The unemployment report on Friday was much weaker than expected as zero net jobs were created. More disheartening was that average hourly earnings produced a negative number, which failed to confirm and support the earlier released personal consumption data. The equity markets went into risk-off mode as the economy went into the Labor Day weekend in a very fragile state.
Europe has continued to add uncertainty to the global financial milieu as all the primary actors are heading in different directions. Confusion reigns as the ECB asserts one thing; the European Commission asserts another; and Klaus Regling and the EFSF speak a very different language. The Swiss National Bank (SNB) showed up in verbal force as it pledged to peg the EUR/CHF cross rate at 1.20 initiating a move of more than 8% in the USD/CHF rate and a similar move in the EUR/CHF cross rate. The markets don’t know if the Swiss actually spent any money on the actual intervention or if the verbal assault was simply enough to get the long SWISS positions to exit long, profitable trades and do the work for the SNB. The SWISS had been the favorite of European citizens searching for a haven from the turmoil of Europe, but one has to wonder which vehicle will now be deemed to be a worthwhile haven now.
Some think that the SCANDIES–Norwegian and Swedish Kroners–will help fill that role but liquidity in those markets is questionable. It is doubtful that the Asian havens of Singapore and Japan will want to assume the role of international haven by themselves. There is a G-7 meeting this weekend so it is important to watch for market signs, which will presage any move by the developed nations to curtail the appreciation of certain currencies.
GOLD will probably be the DEFAULT choice but be careful as the ultimate repository of value seems to be in a corrective mode. As usual, check your support levels and find your most comfortable level of risk as the daily swings in price become more volatile. When the world’s premier bankers enter a course of massive intervention, the world is truly on a very unstable path and BEGGAR THY NEIGHBOR is” just a shot away.” If the G-20 has any credibility it will be tested soon as to its ability to coordinate global initiatives.
Quick Hitter#1: In today’s BEIGE BOOK, the FED‘s 12 regions reported that growth was tepid although the Western districts were seeing signs of much better growth than east of the Mississippi. One tidbit of interest was that the Chicago Fed reported “robust ethanol production was also driving corn prices higher.” It seems that the FED‘s economists are willing to admit what the ETHANOL LOBBYISTS won’t: Government ethanol subsidies are having a negative impact on food prices.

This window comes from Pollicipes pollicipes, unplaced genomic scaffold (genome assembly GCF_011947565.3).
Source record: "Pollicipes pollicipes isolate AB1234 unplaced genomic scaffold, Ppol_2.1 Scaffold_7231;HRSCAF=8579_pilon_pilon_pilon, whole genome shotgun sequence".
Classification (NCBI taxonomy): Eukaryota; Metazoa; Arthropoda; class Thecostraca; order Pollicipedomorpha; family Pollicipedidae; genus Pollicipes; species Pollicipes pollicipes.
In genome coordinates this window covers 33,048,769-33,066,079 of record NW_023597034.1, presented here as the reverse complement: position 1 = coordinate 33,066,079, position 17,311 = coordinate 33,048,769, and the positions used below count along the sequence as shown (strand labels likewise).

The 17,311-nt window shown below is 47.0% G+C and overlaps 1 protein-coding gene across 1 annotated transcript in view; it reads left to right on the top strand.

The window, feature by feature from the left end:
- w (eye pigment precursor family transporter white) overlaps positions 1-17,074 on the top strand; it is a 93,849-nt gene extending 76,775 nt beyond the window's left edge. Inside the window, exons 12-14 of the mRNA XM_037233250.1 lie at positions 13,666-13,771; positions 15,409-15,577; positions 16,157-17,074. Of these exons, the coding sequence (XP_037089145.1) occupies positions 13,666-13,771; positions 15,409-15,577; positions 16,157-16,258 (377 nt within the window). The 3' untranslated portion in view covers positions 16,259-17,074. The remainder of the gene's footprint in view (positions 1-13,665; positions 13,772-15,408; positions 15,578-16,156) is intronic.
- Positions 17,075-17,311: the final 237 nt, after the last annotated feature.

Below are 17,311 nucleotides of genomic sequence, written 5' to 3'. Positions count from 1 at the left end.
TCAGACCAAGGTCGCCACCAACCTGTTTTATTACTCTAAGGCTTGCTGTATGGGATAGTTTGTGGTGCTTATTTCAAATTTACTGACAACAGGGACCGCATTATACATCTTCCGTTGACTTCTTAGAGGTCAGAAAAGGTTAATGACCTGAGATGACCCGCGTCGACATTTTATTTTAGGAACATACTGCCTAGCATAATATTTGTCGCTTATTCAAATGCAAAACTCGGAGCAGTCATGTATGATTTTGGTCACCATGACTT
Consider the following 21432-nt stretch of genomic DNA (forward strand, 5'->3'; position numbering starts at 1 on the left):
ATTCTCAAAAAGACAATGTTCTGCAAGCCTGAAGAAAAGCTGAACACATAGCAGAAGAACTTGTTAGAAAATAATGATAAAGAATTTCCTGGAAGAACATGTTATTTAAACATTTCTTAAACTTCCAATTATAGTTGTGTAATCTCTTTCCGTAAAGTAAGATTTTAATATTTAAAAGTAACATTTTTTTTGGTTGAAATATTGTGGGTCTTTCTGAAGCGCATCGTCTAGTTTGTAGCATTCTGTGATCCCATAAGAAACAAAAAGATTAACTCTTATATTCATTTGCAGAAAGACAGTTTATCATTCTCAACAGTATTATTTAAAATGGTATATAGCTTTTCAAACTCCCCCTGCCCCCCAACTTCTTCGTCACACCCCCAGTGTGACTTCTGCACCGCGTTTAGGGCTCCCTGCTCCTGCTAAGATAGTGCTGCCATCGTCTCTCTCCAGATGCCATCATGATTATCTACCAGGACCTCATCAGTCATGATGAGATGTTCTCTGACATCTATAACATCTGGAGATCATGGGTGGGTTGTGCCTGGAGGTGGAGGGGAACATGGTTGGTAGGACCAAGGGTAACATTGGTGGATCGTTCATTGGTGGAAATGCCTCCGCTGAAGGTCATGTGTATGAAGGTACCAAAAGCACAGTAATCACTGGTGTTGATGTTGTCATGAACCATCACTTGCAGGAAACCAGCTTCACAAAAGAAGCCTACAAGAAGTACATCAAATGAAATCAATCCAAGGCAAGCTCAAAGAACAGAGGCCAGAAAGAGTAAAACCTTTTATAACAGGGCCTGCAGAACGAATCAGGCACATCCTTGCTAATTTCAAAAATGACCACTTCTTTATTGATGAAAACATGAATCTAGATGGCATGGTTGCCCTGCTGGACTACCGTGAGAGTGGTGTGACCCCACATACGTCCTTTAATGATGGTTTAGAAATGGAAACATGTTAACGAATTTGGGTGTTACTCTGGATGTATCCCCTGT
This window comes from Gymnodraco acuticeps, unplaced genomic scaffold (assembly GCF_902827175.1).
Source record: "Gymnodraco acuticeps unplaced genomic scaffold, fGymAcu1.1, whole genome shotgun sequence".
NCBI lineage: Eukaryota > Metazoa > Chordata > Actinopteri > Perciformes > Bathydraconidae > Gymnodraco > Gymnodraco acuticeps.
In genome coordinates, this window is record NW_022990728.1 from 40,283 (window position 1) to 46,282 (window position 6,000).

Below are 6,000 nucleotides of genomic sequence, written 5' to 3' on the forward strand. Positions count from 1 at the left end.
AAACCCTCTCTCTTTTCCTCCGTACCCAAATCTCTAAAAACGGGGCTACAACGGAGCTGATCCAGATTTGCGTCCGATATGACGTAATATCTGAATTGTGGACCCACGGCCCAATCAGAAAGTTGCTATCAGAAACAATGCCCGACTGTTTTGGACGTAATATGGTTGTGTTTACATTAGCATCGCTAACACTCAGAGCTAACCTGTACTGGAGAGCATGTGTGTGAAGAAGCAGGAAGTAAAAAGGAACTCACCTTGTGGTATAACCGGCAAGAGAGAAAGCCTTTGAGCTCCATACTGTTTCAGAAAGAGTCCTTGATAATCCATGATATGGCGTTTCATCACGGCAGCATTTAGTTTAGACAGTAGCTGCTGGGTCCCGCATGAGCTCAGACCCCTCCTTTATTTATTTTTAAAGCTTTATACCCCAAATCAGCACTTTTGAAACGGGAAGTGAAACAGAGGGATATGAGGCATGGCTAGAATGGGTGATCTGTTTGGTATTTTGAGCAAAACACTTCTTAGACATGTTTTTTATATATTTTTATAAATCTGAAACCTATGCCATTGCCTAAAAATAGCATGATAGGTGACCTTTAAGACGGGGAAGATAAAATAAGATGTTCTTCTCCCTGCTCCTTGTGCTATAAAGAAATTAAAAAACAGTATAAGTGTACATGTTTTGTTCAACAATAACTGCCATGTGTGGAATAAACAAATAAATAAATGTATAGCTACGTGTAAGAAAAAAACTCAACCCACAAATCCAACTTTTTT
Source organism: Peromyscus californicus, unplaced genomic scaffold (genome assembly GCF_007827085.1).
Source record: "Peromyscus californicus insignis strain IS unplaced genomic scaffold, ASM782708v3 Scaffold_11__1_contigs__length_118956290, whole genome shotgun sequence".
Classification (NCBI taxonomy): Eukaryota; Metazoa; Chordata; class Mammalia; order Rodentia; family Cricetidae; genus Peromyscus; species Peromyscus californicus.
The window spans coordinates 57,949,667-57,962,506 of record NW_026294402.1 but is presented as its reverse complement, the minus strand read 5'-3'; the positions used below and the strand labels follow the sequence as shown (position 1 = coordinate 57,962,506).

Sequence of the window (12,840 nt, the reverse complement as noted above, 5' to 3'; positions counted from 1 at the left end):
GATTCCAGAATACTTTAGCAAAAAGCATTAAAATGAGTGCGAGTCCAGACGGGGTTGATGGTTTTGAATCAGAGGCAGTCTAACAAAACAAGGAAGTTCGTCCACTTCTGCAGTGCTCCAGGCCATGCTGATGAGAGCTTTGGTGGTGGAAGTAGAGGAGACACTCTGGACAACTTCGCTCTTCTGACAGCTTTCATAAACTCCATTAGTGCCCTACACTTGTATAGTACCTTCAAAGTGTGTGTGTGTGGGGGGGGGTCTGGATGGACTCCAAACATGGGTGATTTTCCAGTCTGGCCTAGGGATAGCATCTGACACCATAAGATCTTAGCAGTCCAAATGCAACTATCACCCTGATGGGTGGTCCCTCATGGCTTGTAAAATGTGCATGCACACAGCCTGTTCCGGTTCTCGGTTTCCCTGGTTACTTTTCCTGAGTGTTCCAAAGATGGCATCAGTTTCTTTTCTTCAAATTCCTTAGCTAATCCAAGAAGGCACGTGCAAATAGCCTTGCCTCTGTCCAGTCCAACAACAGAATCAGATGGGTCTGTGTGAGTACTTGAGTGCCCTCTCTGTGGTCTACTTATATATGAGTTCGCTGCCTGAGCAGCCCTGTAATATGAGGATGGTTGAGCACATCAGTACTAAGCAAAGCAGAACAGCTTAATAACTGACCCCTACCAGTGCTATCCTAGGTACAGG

Quick Hitter#2: Will somebody tell Chicago Fed President Charles Evans to SHUT UP? Impressed with his notoriety after his interview with chief sycophant Steve Liesman, Evans couldn’t stop talking about the enhanced need for FED liquidity to overcome the dismal jobs situation. Yes, Mr. Evans, the financial markets know about the FED‘s dual mandate. Now stop backing Bernanke into a corner by preempting his speeches and let President Obama put forward his proposals for economic stimulus and the use of fiscal policy. It is time to let the leaders attempt to lead and the support group to remain quiet.
Quick Hitter#3: The Bank of Canada held rates steady today, as expected, and cited the weakness in the global economy and the dismal jobs picture in the U.S. BOC Chief Mark Carney was very direct in stating that the European crisis and the end of U.S. fiscal stimulus are very real concerns to undermine global economic growth. The CANADIAN DOLLAR held up and even rallied late in the day as the U.S. stock market gave the LOONIE support in the hope that President Obama will present a very aggressive stimulus program.
Also supporting the CANADIAN DOLLAR was the release of the IVEY PMI, which came in much stronger than expected, 57.6 versus an estimated 48. The LOONIE has been weak versus the DOLLAR and other currencies as commodities are deemed susceptible to a selloff if the RISK-OFF scenario continues to grab hold of the global investment psyche. If the U.S. two-year note is thought to have value, then investors are really in a struggle to determine the worth of anything.
Quick Hitter#4: Tomorrow, the Bank of England and the ECB both announce their interest rate decisions. The BOE is expected to hold rates at 50 basis points as the U.K. is weak from the austerity budget’s impact on the economy. The British pound has been weak this week as there is a sense that the BOE will raise the QE program to 250 billion or more from 200 billion. It is a possibility as the British authorities are nervous after last month’s riots. If the BOE does nothing, the POUND may get a brief rally.
The ECB is to announce 45 minutes later and it is hard to read the enigmatic Trichet who has a difficult situation to sort through. The question will be if Trichet will be led to lower rates in the shadow of the German Constitutional Court’s ruling that gave legal support to the Merkel’s policy of providing funds for the EFSF bailout. Germany has stood tall for the moment. What will Mr.Trichet do? Will he admit that he erred by raising rates prematurely and cut NOW, or just drop the entire crisis in Mario Draghi’s hands. The December 2011 EURIBOR contract is pricing in a cut by year’s end. It is time that President Trichet actually listens to the markets and do the appropriate thing. A 50 basis point CUT would probably give him center stage at the G-7 meeting. It is never too late to salvage one’s reputation.
Tags: Bank of Canada, Beige Book, BOE, Canadian Dollar, Charles Evans, default, ECB, EFSF, ethanol, EUR/CHF cross rate, Euro, European Commission, Fed, German Constitutional Court, Gold, Ivey PMI, Loonie, Mark Carney, Merkel, Pound, QE, Scandies, SNB, Steve Liesman, swiss, unemployment